Jamaican dancehall reggae artist, Busy Signal and American singer Jacquees (Rodriquez Jacquees Broadnax), 24, who sparked a debate when he claimed to be the King of R&B, will be among the international acts for the 2019 edition of the Tobago Jazz Experience. Jacquees, will join American singer and songwriter Michael Bolton and a seven-time Grammy singer who George Leacock, Chairman of the Tobago Festivals Commission (TFC), said would be named following finalisation of payments and related paperwork.
The festival will take place on April 26-28.
Announcing the performers at last Thursday’s launch, Leacockk also announced that the Festival’s budget this year is $12 million, and said he expected that costs of hiring performers to be less than the $4.7 million spent in 2018.
Last year, the two-day event had a budget of $7.3 million, and featured American singer and songwriters Ne-yo and Fantasia.
The first night of tis year’s three-day event, Jazz on the Waterfront, will take place on the Esplanade in Scarborough and will boast three stages for local performers. Auditions will be held soon to determine the performers, Leacock said.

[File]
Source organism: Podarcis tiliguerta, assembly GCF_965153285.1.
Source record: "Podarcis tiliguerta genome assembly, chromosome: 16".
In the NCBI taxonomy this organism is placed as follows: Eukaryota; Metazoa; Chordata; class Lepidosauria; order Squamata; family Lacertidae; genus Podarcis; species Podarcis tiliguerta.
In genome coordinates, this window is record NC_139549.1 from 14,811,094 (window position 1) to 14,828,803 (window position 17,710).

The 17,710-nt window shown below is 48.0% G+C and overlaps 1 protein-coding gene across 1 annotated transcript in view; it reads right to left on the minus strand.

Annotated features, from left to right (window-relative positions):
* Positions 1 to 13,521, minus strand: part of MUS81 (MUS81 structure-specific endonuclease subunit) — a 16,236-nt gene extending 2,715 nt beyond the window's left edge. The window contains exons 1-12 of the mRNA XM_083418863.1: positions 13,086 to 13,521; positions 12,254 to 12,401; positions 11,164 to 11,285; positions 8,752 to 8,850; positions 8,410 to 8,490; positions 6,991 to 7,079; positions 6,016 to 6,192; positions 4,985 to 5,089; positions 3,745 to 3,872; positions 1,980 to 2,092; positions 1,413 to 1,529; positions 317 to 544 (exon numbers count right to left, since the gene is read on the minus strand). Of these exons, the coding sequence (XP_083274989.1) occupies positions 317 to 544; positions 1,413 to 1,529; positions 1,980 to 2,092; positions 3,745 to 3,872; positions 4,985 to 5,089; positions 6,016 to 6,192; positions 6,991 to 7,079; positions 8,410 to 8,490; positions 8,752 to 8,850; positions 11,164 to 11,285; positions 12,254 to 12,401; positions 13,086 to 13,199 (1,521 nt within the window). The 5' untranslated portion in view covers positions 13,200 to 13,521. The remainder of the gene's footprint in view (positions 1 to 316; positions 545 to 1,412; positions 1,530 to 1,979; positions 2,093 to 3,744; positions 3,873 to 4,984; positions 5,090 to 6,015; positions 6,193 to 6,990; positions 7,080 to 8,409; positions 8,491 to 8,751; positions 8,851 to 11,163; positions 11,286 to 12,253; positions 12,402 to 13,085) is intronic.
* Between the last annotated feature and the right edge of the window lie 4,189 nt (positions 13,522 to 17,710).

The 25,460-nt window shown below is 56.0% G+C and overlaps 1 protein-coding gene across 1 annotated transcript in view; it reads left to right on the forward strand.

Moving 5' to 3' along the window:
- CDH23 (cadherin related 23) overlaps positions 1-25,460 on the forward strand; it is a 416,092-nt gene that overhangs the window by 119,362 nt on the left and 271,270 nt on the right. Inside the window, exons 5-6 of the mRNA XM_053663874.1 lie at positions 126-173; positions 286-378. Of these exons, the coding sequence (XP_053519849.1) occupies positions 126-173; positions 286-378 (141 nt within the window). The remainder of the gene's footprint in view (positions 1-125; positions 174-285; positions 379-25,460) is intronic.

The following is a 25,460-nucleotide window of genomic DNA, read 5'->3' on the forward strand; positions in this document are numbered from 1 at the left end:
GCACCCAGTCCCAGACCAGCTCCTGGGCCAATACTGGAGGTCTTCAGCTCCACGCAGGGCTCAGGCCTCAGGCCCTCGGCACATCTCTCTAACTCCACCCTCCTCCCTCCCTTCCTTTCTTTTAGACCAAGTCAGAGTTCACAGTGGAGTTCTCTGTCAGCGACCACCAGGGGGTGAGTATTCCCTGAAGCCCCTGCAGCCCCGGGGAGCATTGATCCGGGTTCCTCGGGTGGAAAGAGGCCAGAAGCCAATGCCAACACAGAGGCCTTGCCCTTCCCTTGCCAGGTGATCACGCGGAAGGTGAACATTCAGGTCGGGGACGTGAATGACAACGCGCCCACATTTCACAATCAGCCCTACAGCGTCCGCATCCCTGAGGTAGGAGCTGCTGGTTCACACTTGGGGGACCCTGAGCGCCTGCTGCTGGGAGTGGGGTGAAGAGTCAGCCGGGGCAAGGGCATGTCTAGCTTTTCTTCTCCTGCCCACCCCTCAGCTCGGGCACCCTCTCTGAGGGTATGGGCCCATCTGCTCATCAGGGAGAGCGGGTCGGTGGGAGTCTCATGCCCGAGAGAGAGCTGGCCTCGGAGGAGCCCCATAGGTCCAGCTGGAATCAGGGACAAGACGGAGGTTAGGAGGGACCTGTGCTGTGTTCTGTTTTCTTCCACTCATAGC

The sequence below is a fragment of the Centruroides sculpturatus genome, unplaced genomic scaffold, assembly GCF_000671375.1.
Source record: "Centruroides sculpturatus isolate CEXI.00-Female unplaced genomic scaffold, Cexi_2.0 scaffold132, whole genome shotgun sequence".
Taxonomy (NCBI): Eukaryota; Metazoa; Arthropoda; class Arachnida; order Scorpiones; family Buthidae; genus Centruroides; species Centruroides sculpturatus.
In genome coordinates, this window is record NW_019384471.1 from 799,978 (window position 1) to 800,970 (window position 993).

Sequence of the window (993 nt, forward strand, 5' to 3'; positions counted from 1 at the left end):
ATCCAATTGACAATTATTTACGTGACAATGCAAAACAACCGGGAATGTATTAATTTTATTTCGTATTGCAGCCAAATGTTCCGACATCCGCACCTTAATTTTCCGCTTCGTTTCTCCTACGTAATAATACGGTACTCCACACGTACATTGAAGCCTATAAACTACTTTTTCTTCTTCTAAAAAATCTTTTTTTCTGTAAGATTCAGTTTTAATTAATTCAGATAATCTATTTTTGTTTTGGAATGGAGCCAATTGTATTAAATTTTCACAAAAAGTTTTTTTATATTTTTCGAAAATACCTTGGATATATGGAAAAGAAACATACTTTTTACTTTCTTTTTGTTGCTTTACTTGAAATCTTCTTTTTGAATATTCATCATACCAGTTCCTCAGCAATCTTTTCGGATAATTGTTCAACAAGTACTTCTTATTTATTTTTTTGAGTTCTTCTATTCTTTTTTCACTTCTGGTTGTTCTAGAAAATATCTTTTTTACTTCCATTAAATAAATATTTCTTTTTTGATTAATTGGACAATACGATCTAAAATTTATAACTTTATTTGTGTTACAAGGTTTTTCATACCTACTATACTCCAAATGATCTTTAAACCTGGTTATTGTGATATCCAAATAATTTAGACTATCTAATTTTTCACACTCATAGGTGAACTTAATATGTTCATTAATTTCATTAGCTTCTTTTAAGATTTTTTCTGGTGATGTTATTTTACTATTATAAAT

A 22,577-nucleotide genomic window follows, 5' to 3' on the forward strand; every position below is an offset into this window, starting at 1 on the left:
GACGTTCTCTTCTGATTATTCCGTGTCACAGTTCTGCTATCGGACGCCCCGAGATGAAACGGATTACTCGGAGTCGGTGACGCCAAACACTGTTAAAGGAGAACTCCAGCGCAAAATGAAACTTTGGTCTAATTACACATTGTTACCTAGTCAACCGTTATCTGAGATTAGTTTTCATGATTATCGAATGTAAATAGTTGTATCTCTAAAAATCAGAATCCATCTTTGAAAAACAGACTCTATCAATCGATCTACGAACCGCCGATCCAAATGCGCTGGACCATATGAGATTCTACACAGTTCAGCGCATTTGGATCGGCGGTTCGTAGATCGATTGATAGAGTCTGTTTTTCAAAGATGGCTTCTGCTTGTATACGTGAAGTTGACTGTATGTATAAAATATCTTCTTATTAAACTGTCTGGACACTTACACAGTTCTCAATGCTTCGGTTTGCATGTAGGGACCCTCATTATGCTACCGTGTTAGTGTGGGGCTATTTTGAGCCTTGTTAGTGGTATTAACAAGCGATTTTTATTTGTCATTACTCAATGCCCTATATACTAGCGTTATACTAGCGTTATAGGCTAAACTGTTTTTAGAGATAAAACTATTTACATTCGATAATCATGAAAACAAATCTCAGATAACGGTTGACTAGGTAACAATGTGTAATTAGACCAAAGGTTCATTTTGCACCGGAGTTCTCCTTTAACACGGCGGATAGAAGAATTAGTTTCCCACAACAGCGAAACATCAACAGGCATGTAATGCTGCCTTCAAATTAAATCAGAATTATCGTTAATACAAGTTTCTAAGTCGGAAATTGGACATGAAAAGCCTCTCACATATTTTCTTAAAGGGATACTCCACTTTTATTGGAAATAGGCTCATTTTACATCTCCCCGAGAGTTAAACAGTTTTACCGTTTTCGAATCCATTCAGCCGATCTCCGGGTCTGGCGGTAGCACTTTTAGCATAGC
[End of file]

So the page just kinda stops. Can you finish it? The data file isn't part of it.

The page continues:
Jazz in the East, dubbed Caribbean Night, will feature as the headline act, Jamaican singer Marcia Griffith, the woman who sang the Electric Boogie, known popularly as the Electric Slide, Local band Imij and Company, soca artists (to be announced after carnival) and Jamaican acts Busy Signal and Duane Stephenson will also perform at this event.
International night will see performances from TT jazz vocalist Vaugnette Bigford, Tobago All Stars steelband and pannist Alston Cannon Jack who has appeared on Sesame Street and the Cosby Show.
Leacock said a nominal fee will be charged for Jazz on the Waterfont and Jazz in the East in Speyside. The main event on Pigeon Point will cost $600 for general, $800 for VIP and $1,200 for limited VVIP spots.
Tickets go on sale on February 22.
“The Jazz festival week is the week immediately after Easter so that the members of the hotel association have to find a way to convert our relatively short stay Easter weekend visitors into visitors who will stay through the week and into the jazz festival,” Leacock said.